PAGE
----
Back to school: Part Two

Posted 10.31.07

In my previous column, I mentioned The Latin School of Chicago, where I taught high school English for six years, and where I returned earlier this month to attend the fortieth reunion of my first (and favorite) class.

For several months in advance of the reunion, the primary organizer (my "naughty boy" who turned into a lawyer and a terrific guy) searched for his classmates and found almost all of them. E-mails flew back and forth, bringing everyone up to date.

Two evening parties saw classmates and faculty from France, Canada, and states as far away as Hawaii, California, Arizona, New York, and Rhode Island gather to reminisce and reconnect.

I was shocked to discover how many of these wealthy kids described their families as dysfunctional and often alcoholic, and how many felt, as one wrote, "like a fish in a tree" during their high school years.

Yet most of them survived and became contributing members of society. Their tales revealed both triumph and tragedy. What interested me most was to read about their memories of school. Many described delicious (but harmless) pranks, but nothing more serious than hiding someone's shoes, or snapping rubber bands across the room when the teacher's back was turned.

A few things struck me. Quite a few credited teachers not only with giving them the basics that allowed them to earn solid degrees and obtain good jobs, but also for extra help outside the classroom.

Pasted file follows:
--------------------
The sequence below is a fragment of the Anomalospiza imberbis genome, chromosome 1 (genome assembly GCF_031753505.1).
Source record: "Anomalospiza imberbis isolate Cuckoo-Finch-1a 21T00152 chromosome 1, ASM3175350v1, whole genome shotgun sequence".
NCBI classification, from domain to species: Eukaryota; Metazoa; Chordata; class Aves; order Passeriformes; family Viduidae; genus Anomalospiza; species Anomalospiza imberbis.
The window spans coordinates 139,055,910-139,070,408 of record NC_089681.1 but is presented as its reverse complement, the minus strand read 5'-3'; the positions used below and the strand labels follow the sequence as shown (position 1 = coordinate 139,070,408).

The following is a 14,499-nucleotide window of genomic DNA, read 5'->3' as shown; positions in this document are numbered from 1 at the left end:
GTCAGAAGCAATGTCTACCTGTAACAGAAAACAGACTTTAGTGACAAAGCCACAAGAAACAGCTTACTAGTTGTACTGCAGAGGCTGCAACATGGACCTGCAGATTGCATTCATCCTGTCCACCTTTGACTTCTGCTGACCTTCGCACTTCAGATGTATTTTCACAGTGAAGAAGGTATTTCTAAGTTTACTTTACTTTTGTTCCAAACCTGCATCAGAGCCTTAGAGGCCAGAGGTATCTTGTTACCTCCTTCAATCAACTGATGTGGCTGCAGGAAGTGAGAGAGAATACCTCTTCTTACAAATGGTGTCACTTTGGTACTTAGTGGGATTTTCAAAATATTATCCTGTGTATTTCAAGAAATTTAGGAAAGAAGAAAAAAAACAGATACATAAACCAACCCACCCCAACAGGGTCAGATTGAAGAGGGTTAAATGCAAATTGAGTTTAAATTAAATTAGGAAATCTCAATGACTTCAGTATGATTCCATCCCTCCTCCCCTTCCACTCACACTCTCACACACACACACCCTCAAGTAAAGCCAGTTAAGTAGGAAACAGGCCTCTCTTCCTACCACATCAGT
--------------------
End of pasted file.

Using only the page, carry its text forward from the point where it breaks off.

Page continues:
One woman wrote that what she learned most from her high school teachers was to believe she could do anything if she just tried.

Another revelation was how much the extra-curricular activities contributed to their lives. Many mentioned my summer school class in creative writing, others the school plays and concerts. I found it interesting that the arts were mentioned much more often than sports as a source of happy recollections.

One extremely ambitious undertaking involved the entire school. The music teacher suggested we attempt to produce the Benjamin Britten operetta, Noah's Flood. This involved eight older students who had demanding singing parts, and a chorus of 100 animals!

Noah, by the way, was played by Bob Balaban, who went on to star in many Hollywood movies, including the award-winning Gosford Park, which he also produced.

Parents sewed costumes, the art teacher designed masks, and the shop teacher helped erect an "ark."

Professional musicians were recruited for the small string orchestra, which the music teacher conducted from the organ, and I was delegated to conduct an amateur percussion ensemble consisting of all the grade seven and eight boys who couldn't sing.

I was also the stage director. What a challenge, and what a fabulous sense of accomplishment when everything worked as planned. Kids need this kind of huge project to help them learn cooperation and how different disciplines can work together. They never forgot Noah's Flood, and it was one of my happiest memories as well.

This reunion helped me realize how important teachers can be in the lives of their students.


Barbara Floria Graham is the author of the 20th anniversary edition of Five Fast Steps to Better Writing and Mewsings/Musings. Her website: www.SimonTeakettle.com

Copyright © 2007 Barbara Floria Graham/Log Cabin Chronicles/10.07